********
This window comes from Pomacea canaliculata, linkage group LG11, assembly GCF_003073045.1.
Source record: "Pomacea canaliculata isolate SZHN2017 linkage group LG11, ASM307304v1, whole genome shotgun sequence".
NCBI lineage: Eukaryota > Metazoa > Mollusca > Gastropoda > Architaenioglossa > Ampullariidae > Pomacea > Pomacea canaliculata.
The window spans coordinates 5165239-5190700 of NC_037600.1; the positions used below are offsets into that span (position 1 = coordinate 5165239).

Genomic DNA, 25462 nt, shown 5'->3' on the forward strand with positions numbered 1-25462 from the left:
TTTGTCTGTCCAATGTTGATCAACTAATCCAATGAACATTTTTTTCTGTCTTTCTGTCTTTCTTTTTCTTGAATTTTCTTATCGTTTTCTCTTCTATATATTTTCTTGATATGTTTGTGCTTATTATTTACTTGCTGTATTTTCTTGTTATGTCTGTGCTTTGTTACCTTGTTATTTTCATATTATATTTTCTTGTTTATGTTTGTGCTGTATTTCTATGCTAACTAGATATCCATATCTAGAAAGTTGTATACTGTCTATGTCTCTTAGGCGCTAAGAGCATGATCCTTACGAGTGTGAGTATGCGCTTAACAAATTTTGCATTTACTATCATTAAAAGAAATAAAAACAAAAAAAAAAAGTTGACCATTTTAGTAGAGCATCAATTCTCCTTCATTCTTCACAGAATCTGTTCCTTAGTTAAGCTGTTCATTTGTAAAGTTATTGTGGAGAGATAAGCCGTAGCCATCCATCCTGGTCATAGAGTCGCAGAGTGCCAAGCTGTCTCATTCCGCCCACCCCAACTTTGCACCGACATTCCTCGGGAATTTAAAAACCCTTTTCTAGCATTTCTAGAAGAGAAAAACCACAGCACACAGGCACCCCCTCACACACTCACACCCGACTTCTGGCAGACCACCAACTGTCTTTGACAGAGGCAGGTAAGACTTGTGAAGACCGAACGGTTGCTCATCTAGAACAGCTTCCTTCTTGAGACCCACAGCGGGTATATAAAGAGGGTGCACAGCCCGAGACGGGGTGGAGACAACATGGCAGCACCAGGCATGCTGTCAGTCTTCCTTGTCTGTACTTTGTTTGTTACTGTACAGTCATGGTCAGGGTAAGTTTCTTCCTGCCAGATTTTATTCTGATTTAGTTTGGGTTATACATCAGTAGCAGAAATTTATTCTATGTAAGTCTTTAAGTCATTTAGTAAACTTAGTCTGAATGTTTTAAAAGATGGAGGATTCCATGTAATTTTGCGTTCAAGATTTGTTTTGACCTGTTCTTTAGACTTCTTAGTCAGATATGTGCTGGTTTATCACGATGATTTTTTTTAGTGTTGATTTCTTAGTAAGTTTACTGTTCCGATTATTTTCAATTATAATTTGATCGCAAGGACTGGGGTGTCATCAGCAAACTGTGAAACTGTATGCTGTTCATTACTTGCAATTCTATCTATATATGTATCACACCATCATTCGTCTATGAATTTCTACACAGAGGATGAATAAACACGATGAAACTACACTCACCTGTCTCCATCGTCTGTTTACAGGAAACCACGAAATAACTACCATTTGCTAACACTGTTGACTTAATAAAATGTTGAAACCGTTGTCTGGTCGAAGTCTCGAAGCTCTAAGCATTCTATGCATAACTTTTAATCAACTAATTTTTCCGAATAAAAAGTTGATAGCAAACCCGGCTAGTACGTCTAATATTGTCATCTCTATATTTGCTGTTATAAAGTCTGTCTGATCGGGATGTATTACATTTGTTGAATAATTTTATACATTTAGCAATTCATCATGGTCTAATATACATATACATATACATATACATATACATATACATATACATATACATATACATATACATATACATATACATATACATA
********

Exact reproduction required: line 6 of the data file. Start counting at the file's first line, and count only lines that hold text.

TTTGTCTGTCCAATGTTGATCAACTAATCCAATGAACATTTTTTTCTGTCTTTCTGTCTTTCTTTTTCTTGAATTTTCTTATCGTTTTCTCTTCTATATATTTTCTTGATATGTTTGTGCTTATTATTTACTTGCTGTATTTTCTTGTTATGTCTGTGCTTTGTTACCTTGTTATTTTCATATTATATTTTCTTGTTTATGTTTGTGCTGTATTTCTATGCTAACTAGATATCCATATCTAGAAAGTTGTATACTGTCTATGTCTCTTAGGCGCTAAGAGCATGATCCTTACGAGTGTGAGTATGCGCTTAACAAATTTTGCATTTACTATCATTAAAAGAAATAAAAACAAAAAAAAAAAGTTGACCATTTTAGTAGAGCATCAATTCTCCTTCATTCTTCACAGAATCTGTTCCTTAGTTAAGCTGTTCATTTGTAAAGTTATTGTGGAGAGATAAGCCGTAGCCATCCATCCTGGTCATAGAGTCGCAGAGTGCCAAGCTGTCTCATTCCGCCCACCCCAACTTTGCACCGACATTCCTCGGGAATTTAAAAACCCTTTTCTAGCATTTCTAGAAGAGAAAAACCACAGCACACAGGCACCCCCTCACACACTCACACCCGACTTCTGGCAGACCACCAACTGTCTTTGACAGAGGCAGGTAAGACTTGTGAAGACCGAACGGTTGCTCATCTAGAACAGCTTCCTTCTTGAGACCCACAGCGGGTATATAAAGAGGGTGCACAGCCCGAGACGGGGTGGAGACAACATGGCAGCACCAGGCATGCTGTCAGTCTTCCTTGTCTGTACTTTGTTTGTTACTGTACAGTCATGGTCAGGGTAAGTTTCTTCCTGCCAGATTTTATTCTGATTTAGTTTGGGTTATACATCAGTAGCAGAAATTTATTCTATGTAAGTCTTTAAGTCATTTAGTAAACTTAGTCTGAATGTTTTAAAAGATGGAGGATTCCATGTAATTTTGCGTTCAAGATTTGTTTTGACCTGTTCTTTAGACTTCTTAGTCAGATATGTGCTGGTTTATCACGATGATTTTTTTTAGTGTTGATTTCTTAGTAAGTTTACTGTTCCGATTATTTTCAATTATAATTTGATCGCAAGGACTGGGGTGTCATCAGCAAACTGTGAAACTGTATGCTGTTCATTACTTGCAATTCTATCTATATATGTATCACACCATCATTCGTCTATGAATTTCTACACAGAGGATGAATAAACACGATGAAACTACACTCACCTGTCTCCATCGTCTGTTTACAGGAAACCACGAAATAACTACCATTTGCTAACACTGTTGACTTAATAAAATGTTGAAACCGTTGTCTGGTCGAAGTCTCGAAGCTCTAAGCATTCTATGCATAACTTTTAATCAACTAATTTTTCCGAATAAAAAGTTGATAGCAAACCCGGCTAGTACGTCTAATATTGTCATCTCTATATTTGCTGTTATAAAGTCTGTCTGATCGGGATGTATTACATTTGTTGAATAATTTTATACATTTAGCAATTCATCATGGTCTAATATACATATACATATACATATACATATACATATACATATACATATACATATACATATACATATACATATACATATACATA